Patents Part 18 200309

The first requisite is that the clamping piece F should be left at liberty to take a secure bearing upon the wire. If the latter were perfectly straight and cylindrical, and the under surface of F perfectly flat, this bearing would take effect along the line GH, which is the line of contingence of the said plane and cylinder.

But in practice a rounded or twisted surface would defeat this object, and therefore the middle of the bearing surface of the clamp is filed away as shown in the front view, fig. 1006, so as to insure a pinch at or near each extremity of the line GH. (For the same reasons the notch in the stem piece should be filed away in the middle as also shown).

The bearing as the other extremity M of the clamp, is upon a round headed, short, hard steel pin, driven tight into a hole in the item piece. The head of this is received freely into a notch filed lengthwise in the tail of the clamp, as shown by the dotted lines. This allows the clamp to settle itself freely upon this bearing point, and at the asms time prevents it from turning round and shift ing its proper position upon the stem.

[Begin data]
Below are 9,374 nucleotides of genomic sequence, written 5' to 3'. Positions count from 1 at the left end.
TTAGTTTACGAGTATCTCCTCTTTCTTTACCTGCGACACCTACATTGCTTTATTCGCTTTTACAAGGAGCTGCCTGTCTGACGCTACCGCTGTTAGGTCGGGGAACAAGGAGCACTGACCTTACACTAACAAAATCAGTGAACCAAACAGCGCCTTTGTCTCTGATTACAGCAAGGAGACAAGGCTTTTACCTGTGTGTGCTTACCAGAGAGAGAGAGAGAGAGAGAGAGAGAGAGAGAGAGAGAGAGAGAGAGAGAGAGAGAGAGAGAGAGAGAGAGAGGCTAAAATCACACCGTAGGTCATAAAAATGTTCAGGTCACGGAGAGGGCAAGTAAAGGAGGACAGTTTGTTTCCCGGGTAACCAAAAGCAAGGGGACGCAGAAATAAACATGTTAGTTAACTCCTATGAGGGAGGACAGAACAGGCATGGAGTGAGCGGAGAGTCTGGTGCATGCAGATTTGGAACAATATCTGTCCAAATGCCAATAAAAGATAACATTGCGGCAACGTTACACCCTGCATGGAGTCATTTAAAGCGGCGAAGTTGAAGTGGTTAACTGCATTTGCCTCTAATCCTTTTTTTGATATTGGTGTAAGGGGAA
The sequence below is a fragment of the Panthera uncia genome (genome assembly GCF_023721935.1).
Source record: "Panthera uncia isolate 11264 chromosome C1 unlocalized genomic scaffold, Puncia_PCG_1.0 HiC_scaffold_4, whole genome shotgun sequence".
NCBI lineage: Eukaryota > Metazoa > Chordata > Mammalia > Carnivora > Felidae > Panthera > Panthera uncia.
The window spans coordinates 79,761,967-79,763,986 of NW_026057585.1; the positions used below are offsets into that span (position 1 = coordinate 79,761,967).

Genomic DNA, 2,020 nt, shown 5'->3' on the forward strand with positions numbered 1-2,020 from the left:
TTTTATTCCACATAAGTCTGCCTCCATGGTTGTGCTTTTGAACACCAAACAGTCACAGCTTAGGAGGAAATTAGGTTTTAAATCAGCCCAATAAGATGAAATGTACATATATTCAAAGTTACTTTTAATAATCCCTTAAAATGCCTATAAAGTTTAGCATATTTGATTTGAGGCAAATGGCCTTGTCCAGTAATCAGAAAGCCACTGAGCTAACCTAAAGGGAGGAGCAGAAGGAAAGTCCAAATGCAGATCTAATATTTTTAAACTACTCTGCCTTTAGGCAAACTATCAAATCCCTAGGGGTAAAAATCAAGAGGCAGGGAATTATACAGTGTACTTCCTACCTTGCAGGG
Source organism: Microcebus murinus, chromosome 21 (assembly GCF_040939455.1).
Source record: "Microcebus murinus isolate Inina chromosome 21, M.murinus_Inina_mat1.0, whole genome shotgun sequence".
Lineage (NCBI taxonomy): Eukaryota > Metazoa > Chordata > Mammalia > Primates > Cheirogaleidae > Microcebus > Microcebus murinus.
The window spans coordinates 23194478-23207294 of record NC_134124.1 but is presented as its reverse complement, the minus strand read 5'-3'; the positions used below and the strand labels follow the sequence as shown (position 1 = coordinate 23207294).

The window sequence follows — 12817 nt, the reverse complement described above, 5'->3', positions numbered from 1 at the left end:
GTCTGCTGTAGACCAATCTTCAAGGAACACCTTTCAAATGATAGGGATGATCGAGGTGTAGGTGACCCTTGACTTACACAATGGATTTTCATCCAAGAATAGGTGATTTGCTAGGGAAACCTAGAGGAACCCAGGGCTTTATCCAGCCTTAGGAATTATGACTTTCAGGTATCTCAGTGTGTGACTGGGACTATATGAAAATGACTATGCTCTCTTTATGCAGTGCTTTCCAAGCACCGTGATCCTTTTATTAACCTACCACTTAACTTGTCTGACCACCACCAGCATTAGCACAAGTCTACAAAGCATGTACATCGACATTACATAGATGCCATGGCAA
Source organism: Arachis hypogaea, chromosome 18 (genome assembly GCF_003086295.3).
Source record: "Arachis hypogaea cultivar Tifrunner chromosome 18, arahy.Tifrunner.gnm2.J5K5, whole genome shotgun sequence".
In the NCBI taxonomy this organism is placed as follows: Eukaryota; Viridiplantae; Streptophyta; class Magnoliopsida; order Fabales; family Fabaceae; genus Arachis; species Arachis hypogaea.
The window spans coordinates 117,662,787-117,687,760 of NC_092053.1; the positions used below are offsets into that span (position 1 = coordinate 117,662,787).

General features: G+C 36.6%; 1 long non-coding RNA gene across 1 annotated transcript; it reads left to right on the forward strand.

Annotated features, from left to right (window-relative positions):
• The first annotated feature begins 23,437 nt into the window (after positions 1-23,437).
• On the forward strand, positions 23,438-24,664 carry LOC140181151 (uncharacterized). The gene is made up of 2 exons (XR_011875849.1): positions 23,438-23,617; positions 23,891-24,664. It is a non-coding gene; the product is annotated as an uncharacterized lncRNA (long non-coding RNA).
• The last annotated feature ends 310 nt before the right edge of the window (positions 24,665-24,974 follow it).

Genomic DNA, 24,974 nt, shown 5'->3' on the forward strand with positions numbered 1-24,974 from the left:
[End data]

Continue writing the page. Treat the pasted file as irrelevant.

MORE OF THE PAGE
Thus the pressure of the screw K is distributed upon the three points G,H and M; and, by the well-known principles of statics, if N be the bisection of GH, and if the center of K lie in the straight line joining N and M, then will the pressure of the screw be equally divided upon G and H, whatever be the angle GNM. Fur if MK be equal to twice NK, the pressure of the screw upon all three points will be equal. However, it is better to throw M as far from the screw as possible, for thus loss pressure is exerted upon M, and therefore more upon G and H.